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Well I don't know about those goosie's but I sure get a smile from ear to ear when I hear my system doing upsampled 88.2 or 96/24 audio! either in multi channel audio or just two channel. When there is total transparency and speakers totally disappear and the front channels turn into a huge sound stage extending beyond the left and right of the speakers that will definitely take you into total emersion and give you the wow factor of being transported to the performance. Or with a video display in HD that draws you into the presentation and have you flinch or jerk because of a sudden bit of action then you know that your system is giving you the satisfaction that you desire. I wish that for everyone that has taken up this hobby.

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post #14 of 103 Old 08-25-2014, 09:37 AM
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Respectfully, I disagree.

Quote:
Originally Posted by imagic View Post

So, what's a good measure of quality for evaluating AV gear?
Well, on the audio side, we have a whole plethora of measurements that are correlated to perceived good sound. These include flat axial response, smooth and even polar response, extended frequency response, low resonances, high dynamic range, etc. Unfortunately I'm not aware of any audio engineers who use goose bumps to tell them if what they're hearing is accurate.

Ya but the point is getting lost in the music right? Not accuracy? Right?... No! It is about accuracy because once you have accurate audio reproduction, then the "lost in the music" experience will happen, and goose bumps will happen provided the music provides that emotional response. As Steve Kuester pointed out, goose bumps aren't a direct results of incredible sound quality, they are the emotional response to the artist's work.

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The answer lies in recognizing the physiological signs of immersion and suspension of disbelief. Now, when I say immersion, I don't mean filling your field of view with an image or surrounding yourself with speakers. I mean falling into the movie, living it.
Do you have any research to back up this claim? That goose bumps are a physiological sign of immersion and suspension of disbelief.

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I'm talking about an involuntary physiological reaction—goose bumps—that indicates your mind believes in the situation presented on screen.
This is what I'm talking about. The mind believes in the content when it is accurate AND the artistic content is believable. For instance, a very accurate system wouldn't give you goose bumps while watching Sesame Street, but perhaps it would while watching Avatar. However, if the artistic content is impressive enough, we'll still experience the physiological reactions despite a low fidelity system. The higher fidelity just promotes the experience all the more.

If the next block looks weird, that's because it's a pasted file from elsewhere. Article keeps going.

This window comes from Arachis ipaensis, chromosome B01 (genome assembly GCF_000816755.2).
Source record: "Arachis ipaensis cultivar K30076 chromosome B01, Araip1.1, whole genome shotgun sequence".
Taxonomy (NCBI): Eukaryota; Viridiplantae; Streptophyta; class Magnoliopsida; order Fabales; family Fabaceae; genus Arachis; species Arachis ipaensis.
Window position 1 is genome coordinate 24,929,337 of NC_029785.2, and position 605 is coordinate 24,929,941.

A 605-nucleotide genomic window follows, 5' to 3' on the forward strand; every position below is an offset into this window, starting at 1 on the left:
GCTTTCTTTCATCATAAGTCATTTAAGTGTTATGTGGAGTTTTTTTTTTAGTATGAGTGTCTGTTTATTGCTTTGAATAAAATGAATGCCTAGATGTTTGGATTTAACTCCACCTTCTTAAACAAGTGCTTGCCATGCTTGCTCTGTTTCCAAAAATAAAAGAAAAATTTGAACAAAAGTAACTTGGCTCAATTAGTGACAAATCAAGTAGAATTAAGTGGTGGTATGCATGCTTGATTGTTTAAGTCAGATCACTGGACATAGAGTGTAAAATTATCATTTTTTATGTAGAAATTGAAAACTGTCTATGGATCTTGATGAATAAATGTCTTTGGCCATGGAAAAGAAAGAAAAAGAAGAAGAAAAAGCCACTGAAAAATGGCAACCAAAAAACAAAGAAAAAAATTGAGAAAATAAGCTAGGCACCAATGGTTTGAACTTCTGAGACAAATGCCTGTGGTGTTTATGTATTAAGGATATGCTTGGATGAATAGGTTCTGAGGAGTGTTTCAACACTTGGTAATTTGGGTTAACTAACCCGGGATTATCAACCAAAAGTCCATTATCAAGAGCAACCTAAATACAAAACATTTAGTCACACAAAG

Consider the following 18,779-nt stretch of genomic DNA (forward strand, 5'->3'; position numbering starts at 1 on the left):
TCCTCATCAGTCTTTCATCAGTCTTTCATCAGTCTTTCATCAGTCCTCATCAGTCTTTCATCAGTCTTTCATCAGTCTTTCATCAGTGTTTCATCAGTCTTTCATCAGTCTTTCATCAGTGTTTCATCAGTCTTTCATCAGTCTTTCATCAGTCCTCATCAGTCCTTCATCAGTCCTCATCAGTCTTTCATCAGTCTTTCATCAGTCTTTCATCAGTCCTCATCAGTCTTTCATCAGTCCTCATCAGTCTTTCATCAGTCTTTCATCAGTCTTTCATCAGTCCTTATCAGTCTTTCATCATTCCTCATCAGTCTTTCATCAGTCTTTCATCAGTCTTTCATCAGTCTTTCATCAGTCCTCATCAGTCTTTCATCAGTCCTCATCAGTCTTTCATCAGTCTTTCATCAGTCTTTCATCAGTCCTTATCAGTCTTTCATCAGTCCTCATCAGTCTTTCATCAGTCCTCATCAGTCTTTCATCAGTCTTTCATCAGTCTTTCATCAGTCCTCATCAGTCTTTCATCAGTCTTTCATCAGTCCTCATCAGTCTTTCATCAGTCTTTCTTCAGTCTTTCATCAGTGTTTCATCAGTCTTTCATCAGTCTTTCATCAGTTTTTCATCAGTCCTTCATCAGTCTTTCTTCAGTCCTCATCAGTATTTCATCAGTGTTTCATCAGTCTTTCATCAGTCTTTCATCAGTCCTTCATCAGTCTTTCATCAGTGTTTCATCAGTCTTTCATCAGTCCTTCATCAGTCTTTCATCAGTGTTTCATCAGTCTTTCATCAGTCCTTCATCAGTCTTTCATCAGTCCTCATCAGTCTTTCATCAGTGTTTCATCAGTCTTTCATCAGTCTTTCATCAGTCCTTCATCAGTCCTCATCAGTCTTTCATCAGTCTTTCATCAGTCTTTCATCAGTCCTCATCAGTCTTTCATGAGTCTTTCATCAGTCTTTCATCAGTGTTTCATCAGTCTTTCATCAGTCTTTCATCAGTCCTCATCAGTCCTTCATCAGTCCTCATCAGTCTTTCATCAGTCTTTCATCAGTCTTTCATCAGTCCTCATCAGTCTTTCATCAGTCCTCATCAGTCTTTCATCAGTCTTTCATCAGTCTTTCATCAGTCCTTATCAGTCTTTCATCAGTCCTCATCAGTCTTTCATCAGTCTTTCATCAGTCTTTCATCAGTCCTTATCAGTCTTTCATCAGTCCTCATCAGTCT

Quote:
Originally Posted by imagic View Post

Ultimately, if an audio-only system or an AV rig gives you goose bumps, it's doing what it's supposed to do. In addition, goose bumps are different from other reactions such as laughter or tears—those reactions have more to do with the story than with the presentation.
No, it's not necessarily doing what it's supposed to do. The artist certainly is doing what they're supposed to do it would seem. Goose bumps can be had at the concert hall, as well as tears and laughter.


Your conclusion is just a subjective interpretation of your experiences that don't necessarily extend to the rest of us. Why am I making this statement so strongly? Because I don't want someone walks into an audio salon and have the salesman plays some very impressive music shows off some over priced inaccurate speakers and an AVSforum member buy that product because the music gave them goosebumps and Mark told them "that's the stuff you want" and they buy the system and get it home and find out their collection of music just isn't the same as the really great song they heard back at the hifi beautique. Yes, this happens, it's how they sell stuff.
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post #15 of 103 Old 08-25-2014, 09:50 AM
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I completely disagree with this, I get goosebumps from specific songs/content, it has no relation to the audio quality.
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post #16 of 103 Old 08-25-2014, 09:55 AM - Thread Starter
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I completely disagree with this, I get goosebumps from specific songs/content, it has no relation to the audio quality.
Are you sure? You have some nice gear, it gets no credit whatsoever?
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post #17 of 103 Old 08-25-2014, 09:58 AM - Thread Starter
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Quote:
Originally Posted by tuxedocivic View Post
Respectfully, I disagree.



Well, on the audio side, we have a whole plethora of measurements that are correlated to perceived good sound. These include flat axial response, smooth and even polar response, extended frequency response, low resonances, high dynamic range, etc. Unfortunately I'm not aware of any audio engineers who use goose bumps to tell them if what they're hearing is accurate.